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Curcumin inhibits hypoxia-inducible factor-1 by degrading aryl hydrocarbon receptor nuclear translocator: a mechanism of tumor growth inhibition

Cited 142 time in Web of Science Cited 171 time in Scopus
Authors
Choi, Hyunsung; Chun, Yang-Sook; Kim, Seung-Won; Kim, Myung-Suk; Park, Jong-Wan
Issue Date
2006-08-02
Publisher
American Society for Pharmacology and Experimental Therapeutics (ASPET)
Citation
Mol Pharmacol. 2006 Nov;70(5):1664-71. Epub 2006 Jul 31.
Keywords
AnimalsAntineoplastic Agents, Phytogenic/*pharmacologyAryl Hydrocarbon Receptor Nuclear Translocator/genetics/*metabolismCell Division/drug effectsCell Hypoxia/drug effectsCurcumin/*pharmacology/*therapeutic useDown-Regulation/drug effectsGene Expression Regulation, Neoplastic/drug effectsHumansHypoxia-Inducible Factor 1/*antagonists & inhibitors/metabolismMaleMiceMice, NudeNeoplasms/drug therapy/*pathologyOxidation-Reduction/drug effectsOxidative Stress/drug effectsProteasome Endopeptidase Complex/metabolismProtein Processing, Post-Translational/*drug effectsProtein Subunits/metabolismRNA, Messenger/genetics/metabolismTranscription, Genetic/drug effectsTumor Cells, CulturedUbiquitin/metabolism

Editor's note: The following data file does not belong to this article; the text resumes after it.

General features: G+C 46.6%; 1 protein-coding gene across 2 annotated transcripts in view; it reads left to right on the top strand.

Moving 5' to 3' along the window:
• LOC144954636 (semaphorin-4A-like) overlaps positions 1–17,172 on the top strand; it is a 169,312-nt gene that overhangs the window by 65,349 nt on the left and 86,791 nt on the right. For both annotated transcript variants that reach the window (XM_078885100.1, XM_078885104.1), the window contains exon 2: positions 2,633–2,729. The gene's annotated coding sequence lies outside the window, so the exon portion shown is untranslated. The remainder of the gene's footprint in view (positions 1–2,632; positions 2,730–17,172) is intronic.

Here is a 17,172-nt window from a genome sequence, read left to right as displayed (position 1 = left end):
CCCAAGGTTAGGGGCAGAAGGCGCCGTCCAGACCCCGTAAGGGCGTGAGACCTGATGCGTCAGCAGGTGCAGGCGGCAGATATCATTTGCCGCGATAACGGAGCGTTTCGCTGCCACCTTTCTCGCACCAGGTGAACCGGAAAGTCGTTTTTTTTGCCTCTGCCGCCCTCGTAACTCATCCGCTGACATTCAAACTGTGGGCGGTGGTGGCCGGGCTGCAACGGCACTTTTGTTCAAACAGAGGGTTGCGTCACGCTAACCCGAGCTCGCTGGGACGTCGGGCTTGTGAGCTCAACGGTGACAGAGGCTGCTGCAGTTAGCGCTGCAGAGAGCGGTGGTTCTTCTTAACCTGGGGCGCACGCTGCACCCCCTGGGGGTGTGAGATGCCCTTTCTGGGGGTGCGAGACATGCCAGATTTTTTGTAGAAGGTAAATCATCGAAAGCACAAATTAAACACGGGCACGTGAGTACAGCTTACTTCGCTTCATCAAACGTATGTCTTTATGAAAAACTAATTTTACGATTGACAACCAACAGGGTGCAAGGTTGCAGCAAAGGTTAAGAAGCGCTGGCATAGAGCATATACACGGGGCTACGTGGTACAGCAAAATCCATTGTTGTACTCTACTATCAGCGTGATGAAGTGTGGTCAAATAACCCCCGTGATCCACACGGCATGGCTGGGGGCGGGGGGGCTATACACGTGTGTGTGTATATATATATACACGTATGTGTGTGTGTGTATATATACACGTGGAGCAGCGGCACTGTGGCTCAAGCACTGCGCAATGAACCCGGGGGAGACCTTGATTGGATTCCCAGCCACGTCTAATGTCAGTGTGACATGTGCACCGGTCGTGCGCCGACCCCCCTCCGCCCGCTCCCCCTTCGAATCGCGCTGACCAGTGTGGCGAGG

Abstract
Hypoxia-inducible factor-1 (HIF-1), a transcription factor composed of HIF-1alpha and aryl hydrocarbon receptor nuclear translocator (ARNT), plays a key role in cell survival and angiogenesis in hypoxic tumors, and many efforts have been made to develop anticancer agents that target HIF-1alpha. However, although ARNT is also required for HIF-1 activity, ARNT has been disregarded as a therapeutic target. Curcumin is a commonly used spice and coloring agent with a variety of beneficial biological effects, which include tumor inhibition. In the present study, we tested the possibility that curcumin inhibits tumor growth by targeting HIF-1. The effects of curcumin on HIF-1 activity and expression were examined in cancer cell lines and in xenografted tumors. We found that curcumin inhibits HIF-1 activity and that this in turn down-regulates genes targeted by HIF-1. Moreover, of the two HIF-1 subunits, only ARNT was found to be destabilized by curcumin in several cancer cell types, and furthermore, ARNT expression rescued HIF-1 repression by curcumin. We also found that curcumin stimulated the proteasomal degradation of ARNT via oxidation and ubiquitination processes. In mice bearing Hep3B hepatoma, curcumin retarded tumor growth and suppressed ARNT, erythropoietin, and vascular endothelial growth factor in tumors. These results suggest that the anticancer activity of curcumin is attributable to HIF-1 inactivation by ARNT degradation.
ISSN
0026-895X (Print)
Language
English
URI
http://www.ncbi.nlm.nih.gov/entrez/query.fcgi?cmd=Retrieve&db=PubMed&dopt=Citation&list_uids=16880289

http://hdl.handle.net/10371/29608
DOI
https://doi.org/10.1124/mol.106.025817
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Appears in Collections:
College of Medicine/School of Medicine (의과대학/대학원)Dept. of Physiology (생리학교실)Journal Papers (저널논문_생리학교실)
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